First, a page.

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The attitude of the rabbis was that these people, Jews though they may be, are pursuing an ideology that is off the Jewish path and their skewed beliefs are going to pollute the Jewish people.
This is a splinter sect that has no place in Judaism, therefore, we've got to drive them out.
Not only was their idea of one God unique, they also possessed a unique sense of community, had a highly developed social welfare infrastructure, as well as a uniquely high level of literacy.
In the words of historian Michael Grant: Numerically...
Another important factor was the constant threat of internal rebellion and external invasion with which they lived.
The feeling that merciless fate and a cruel death lurked around the corner made one anxious and fearful.
(Perhaps all those hours of watching minor criminals butchered at the Coliseum created a subconscious of "there but for the grace of one of the 30,000 gods go I.") The atmosphere of impending doom was only heightened by all of the murderous intrigue in politics, by the general corruption, and by the apparent state of moral decline.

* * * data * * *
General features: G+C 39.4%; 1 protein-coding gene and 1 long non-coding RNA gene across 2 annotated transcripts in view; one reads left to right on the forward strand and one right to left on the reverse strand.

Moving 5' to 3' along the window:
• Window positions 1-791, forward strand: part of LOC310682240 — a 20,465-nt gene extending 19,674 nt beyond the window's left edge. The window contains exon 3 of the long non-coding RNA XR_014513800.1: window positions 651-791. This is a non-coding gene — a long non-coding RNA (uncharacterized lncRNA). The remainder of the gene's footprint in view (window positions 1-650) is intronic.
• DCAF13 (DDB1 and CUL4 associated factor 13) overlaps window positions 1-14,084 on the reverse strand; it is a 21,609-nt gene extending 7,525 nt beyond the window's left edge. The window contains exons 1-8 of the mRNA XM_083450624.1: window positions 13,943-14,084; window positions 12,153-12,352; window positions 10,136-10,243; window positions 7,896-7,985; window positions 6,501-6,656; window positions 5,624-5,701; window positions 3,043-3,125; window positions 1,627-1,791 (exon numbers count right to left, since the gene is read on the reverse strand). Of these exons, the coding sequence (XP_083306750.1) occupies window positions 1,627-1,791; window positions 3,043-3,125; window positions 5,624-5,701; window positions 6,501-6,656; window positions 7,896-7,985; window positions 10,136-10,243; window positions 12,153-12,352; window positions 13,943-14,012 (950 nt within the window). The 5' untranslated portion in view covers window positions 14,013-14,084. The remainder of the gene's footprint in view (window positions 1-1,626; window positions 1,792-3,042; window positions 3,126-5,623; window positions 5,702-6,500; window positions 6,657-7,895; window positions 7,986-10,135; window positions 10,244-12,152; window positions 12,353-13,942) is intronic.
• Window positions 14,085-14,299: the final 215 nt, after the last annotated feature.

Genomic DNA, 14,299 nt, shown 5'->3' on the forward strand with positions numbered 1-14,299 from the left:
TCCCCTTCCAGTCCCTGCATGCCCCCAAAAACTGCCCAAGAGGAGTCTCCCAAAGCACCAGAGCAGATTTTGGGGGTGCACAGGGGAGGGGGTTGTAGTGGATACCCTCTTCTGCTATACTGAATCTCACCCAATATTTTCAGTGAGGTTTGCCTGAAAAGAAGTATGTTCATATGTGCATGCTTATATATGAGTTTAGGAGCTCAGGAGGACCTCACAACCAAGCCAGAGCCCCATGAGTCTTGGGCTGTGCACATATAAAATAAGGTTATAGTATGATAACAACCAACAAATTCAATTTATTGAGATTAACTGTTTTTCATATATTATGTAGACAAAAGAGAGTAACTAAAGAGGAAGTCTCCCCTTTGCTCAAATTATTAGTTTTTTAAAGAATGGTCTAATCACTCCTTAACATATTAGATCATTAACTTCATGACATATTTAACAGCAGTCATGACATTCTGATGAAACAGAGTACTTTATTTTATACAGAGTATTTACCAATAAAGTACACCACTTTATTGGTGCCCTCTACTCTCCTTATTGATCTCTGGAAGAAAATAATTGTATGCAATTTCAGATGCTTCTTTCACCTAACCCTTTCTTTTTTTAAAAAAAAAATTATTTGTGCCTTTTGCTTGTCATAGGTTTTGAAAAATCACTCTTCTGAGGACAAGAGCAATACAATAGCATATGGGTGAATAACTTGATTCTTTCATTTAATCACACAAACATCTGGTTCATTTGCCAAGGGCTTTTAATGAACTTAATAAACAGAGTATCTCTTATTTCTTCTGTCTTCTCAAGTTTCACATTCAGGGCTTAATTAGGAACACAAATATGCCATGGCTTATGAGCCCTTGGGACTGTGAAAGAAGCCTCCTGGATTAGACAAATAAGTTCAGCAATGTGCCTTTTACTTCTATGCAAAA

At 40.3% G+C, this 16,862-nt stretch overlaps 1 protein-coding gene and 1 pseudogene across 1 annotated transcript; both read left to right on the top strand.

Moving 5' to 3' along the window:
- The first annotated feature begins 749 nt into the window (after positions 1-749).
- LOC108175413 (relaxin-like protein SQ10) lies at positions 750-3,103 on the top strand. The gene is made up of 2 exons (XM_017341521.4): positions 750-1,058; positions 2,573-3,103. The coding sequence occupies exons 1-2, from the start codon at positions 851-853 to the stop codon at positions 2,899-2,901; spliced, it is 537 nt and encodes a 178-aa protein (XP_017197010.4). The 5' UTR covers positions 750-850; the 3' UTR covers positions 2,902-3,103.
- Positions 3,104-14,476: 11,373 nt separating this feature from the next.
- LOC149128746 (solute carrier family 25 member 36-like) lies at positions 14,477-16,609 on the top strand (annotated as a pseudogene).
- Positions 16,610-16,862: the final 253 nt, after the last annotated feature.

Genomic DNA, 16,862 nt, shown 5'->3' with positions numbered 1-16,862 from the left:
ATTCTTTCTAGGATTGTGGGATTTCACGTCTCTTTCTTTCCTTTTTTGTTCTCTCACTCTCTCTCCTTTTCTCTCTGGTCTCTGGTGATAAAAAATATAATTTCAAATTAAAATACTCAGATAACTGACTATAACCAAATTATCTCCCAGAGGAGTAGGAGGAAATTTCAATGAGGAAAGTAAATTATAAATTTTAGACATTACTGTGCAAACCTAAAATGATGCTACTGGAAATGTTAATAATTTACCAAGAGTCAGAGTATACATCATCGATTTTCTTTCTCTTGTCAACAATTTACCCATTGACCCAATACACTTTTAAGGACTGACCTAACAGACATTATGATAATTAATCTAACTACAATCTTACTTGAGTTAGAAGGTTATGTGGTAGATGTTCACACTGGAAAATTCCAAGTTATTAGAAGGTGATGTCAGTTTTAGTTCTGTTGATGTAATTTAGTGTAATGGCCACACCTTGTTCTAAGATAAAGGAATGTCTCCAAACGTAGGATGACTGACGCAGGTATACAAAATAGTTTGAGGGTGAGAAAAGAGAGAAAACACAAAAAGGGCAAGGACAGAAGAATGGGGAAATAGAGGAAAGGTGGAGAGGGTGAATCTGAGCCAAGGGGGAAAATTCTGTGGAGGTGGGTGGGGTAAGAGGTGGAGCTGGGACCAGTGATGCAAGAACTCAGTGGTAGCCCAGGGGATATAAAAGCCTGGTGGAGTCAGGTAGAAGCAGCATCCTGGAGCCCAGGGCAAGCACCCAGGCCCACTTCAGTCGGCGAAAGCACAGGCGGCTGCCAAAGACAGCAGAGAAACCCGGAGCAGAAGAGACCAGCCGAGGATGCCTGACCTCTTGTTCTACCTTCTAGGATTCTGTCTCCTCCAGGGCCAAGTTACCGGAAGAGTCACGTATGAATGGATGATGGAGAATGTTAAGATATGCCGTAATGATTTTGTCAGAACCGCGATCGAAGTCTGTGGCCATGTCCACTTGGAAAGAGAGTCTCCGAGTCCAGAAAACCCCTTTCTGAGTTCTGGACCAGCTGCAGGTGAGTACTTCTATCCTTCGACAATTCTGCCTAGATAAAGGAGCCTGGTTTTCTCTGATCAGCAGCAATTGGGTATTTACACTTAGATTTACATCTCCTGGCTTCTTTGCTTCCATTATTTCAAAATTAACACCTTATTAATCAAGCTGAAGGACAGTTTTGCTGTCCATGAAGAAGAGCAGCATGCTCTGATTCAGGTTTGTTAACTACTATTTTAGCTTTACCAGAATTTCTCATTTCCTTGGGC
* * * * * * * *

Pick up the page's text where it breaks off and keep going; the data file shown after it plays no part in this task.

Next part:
Following this mystical encounter, Saul disappeared from the scene to re-emerge some 13 years later (circa 47-60 CE) as Paul, a missionary to the gentiles.
This cult came to be so popular that the Romans named a day of the week ― "Sunday" ― in honor of Mithra, and celebrated the sun god's birthday in late December in conjunction with the Winter Solstice.
Loyalty to the state gods was further weakened by the Roman policy of stealing the gods of conquered peoples.
Such people were looking for stability, for a universal moral view of the world, and they were casting their eye on some more exotic forms of worship than the official state religion.
Their search brought to Rome many alien religious cults ― in particular the worship of Mithra, the Persian god of light and wisdom, who became identified with Helios, the Greek sun god, as well as Sol, the Roman sun god.
When he re-emerged on the world scene, Paul introduced some revolutionary ideas, which at first caused some furor among the more seasoned Jesus followers.